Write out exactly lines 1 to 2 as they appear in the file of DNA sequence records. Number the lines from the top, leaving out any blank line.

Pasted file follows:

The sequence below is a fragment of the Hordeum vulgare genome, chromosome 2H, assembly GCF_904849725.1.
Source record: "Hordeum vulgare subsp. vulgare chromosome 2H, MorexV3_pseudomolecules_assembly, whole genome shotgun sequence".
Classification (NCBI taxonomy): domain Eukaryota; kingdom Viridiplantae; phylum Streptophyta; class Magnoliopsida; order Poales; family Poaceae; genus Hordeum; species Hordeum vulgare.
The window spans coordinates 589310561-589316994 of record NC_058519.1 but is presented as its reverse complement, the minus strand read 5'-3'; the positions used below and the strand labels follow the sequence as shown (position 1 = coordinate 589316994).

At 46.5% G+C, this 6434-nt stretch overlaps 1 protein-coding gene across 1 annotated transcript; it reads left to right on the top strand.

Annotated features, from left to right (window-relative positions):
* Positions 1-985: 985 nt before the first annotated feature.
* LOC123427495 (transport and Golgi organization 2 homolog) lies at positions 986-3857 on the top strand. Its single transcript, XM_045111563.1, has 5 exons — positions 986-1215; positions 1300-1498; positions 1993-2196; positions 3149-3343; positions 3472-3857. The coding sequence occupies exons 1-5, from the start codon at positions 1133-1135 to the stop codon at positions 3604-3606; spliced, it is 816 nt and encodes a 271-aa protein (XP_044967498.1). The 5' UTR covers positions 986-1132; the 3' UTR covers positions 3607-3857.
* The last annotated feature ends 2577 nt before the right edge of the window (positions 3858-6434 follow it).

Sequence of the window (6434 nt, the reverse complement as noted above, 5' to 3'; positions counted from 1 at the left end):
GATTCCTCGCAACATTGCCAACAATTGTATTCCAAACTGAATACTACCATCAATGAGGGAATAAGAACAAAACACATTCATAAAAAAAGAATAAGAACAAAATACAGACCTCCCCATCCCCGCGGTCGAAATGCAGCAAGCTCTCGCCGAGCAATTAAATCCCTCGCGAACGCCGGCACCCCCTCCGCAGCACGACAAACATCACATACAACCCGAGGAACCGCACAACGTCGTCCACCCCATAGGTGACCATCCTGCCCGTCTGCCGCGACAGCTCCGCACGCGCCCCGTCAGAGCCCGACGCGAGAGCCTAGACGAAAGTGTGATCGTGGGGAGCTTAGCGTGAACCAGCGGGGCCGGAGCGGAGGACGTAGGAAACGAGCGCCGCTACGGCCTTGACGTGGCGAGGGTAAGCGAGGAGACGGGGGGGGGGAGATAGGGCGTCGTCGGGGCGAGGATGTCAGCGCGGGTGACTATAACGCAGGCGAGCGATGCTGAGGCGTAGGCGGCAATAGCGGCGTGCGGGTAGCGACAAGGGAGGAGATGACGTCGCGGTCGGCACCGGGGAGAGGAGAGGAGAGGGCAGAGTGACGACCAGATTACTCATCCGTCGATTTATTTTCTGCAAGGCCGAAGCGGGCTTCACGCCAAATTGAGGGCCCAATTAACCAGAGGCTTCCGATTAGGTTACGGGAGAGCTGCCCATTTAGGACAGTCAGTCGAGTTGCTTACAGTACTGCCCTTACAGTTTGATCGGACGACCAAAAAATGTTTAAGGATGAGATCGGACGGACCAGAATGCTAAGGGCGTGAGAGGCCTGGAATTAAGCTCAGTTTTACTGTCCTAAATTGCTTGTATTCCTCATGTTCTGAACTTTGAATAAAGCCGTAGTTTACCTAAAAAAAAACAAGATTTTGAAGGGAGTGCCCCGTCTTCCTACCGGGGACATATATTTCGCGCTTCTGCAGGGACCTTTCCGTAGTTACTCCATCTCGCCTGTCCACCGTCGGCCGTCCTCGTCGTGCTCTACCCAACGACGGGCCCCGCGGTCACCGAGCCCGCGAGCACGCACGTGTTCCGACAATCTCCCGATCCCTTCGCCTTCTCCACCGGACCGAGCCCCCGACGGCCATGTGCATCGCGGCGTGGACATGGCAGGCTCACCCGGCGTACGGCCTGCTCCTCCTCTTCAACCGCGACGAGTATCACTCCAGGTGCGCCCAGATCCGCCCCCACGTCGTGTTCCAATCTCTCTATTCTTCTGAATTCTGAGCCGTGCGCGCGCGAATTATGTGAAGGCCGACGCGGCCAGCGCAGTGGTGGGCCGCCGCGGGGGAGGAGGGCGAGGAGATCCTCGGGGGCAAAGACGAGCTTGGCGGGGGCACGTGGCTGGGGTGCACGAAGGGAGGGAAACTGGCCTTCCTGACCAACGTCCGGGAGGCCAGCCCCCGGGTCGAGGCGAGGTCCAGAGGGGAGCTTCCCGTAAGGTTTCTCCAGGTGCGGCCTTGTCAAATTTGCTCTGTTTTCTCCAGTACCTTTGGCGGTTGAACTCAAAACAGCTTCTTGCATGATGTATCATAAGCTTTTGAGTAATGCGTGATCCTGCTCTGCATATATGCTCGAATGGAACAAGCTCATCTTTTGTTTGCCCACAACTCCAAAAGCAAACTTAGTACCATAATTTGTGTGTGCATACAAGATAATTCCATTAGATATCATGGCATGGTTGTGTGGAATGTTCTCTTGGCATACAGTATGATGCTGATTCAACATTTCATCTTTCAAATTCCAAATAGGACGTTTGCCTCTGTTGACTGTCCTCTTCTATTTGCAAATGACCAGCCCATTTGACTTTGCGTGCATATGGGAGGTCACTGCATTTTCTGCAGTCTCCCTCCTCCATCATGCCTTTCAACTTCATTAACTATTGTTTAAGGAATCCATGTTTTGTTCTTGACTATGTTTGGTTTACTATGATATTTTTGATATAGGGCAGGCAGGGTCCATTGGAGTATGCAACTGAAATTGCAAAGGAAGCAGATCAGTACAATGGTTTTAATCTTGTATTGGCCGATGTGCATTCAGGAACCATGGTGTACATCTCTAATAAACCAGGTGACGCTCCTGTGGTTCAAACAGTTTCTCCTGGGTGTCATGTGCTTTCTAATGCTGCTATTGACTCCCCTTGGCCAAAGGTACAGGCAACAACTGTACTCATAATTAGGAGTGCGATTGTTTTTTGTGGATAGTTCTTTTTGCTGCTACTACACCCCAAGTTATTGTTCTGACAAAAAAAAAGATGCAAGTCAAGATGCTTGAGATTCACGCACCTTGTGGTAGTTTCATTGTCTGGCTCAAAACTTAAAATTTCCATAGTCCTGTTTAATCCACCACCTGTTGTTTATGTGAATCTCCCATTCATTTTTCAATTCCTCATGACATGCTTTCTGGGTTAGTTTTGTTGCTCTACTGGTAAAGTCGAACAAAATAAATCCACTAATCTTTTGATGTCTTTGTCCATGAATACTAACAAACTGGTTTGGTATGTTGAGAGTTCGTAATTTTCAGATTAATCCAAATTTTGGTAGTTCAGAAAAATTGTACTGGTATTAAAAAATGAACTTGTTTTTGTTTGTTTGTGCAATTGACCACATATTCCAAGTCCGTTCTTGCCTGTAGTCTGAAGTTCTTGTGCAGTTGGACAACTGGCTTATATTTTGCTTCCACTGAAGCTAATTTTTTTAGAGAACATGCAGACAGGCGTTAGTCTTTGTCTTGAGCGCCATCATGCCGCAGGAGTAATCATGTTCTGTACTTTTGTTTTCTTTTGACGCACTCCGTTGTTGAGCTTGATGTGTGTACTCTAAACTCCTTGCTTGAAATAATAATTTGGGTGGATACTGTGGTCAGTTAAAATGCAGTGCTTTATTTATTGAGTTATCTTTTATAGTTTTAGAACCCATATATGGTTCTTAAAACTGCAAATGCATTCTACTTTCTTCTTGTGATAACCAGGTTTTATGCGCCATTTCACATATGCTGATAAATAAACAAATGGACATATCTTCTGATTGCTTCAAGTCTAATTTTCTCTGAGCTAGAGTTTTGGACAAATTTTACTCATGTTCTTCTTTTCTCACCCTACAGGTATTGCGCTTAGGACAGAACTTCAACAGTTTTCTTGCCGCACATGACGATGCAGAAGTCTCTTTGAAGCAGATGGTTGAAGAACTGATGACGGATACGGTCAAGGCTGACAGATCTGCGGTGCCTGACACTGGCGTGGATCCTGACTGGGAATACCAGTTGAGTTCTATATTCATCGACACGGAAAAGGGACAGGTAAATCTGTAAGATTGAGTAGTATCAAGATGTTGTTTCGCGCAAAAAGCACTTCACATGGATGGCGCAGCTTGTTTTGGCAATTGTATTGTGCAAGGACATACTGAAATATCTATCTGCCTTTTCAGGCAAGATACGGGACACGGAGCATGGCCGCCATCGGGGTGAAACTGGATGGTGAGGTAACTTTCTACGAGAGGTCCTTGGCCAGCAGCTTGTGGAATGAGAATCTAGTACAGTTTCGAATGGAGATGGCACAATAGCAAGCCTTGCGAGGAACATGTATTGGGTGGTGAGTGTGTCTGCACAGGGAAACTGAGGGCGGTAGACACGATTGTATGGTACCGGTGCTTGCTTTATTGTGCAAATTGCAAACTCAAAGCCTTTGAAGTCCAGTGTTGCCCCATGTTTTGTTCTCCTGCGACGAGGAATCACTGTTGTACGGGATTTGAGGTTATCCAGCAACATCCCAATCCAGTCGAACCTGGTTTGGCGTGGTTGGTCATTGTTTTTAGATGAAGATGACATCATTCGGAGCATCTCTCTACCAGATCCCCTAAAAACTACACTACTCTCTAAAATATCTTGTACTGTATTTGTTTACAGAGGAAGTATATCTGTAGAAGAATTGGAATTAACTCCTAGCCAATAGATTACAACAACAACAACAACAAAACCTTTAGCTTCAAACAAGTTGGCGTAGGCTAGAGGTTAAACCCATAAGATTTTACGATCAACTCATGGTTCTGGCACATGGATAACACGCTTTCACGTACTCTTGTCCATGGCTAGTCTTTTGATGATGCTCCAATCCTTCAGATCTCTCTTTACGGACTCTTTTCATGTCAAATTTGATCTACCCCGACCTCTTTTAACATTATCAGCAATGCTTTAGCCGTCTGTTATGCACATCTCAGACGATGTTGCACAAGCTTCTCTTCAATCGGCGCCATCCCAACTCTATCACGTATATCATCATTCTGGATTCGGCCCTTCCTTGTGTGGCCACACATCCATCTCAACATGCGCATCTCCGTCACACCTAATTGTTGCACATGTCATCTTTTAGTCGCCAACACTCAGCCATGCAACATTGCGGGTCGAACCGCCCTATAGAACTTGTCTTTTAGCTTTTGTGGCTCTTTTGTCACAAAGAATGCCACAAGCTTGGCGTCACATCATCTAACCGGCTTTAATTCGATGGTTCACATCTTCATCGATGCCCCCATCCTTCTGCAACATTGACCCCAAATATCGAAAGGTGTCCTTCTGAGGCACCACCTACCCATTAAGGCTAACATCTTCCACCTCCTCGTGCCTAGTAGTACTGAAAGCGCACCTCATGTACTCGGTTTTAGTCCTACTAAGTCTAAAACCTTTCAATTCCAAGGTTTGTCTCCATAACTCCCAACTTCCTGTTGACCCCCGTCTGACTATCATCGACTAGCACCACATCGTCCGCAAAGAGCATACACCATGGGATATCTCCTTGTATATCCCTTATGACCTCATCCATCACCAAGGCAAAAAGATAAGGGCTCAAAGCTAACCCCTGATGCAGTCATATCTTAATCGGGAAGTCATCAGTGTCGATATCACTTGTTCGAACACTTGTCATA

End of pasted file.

The sequence below is a fragment of the Hordeum vulgare genome, chromosome 2H, assembly GCF_904849725.1.
Source record: "Hordeum vulgare subsp. vulgare chromosome 2H, MorexV3_pseudomolecules_assembly, whole genome shotgun sequence".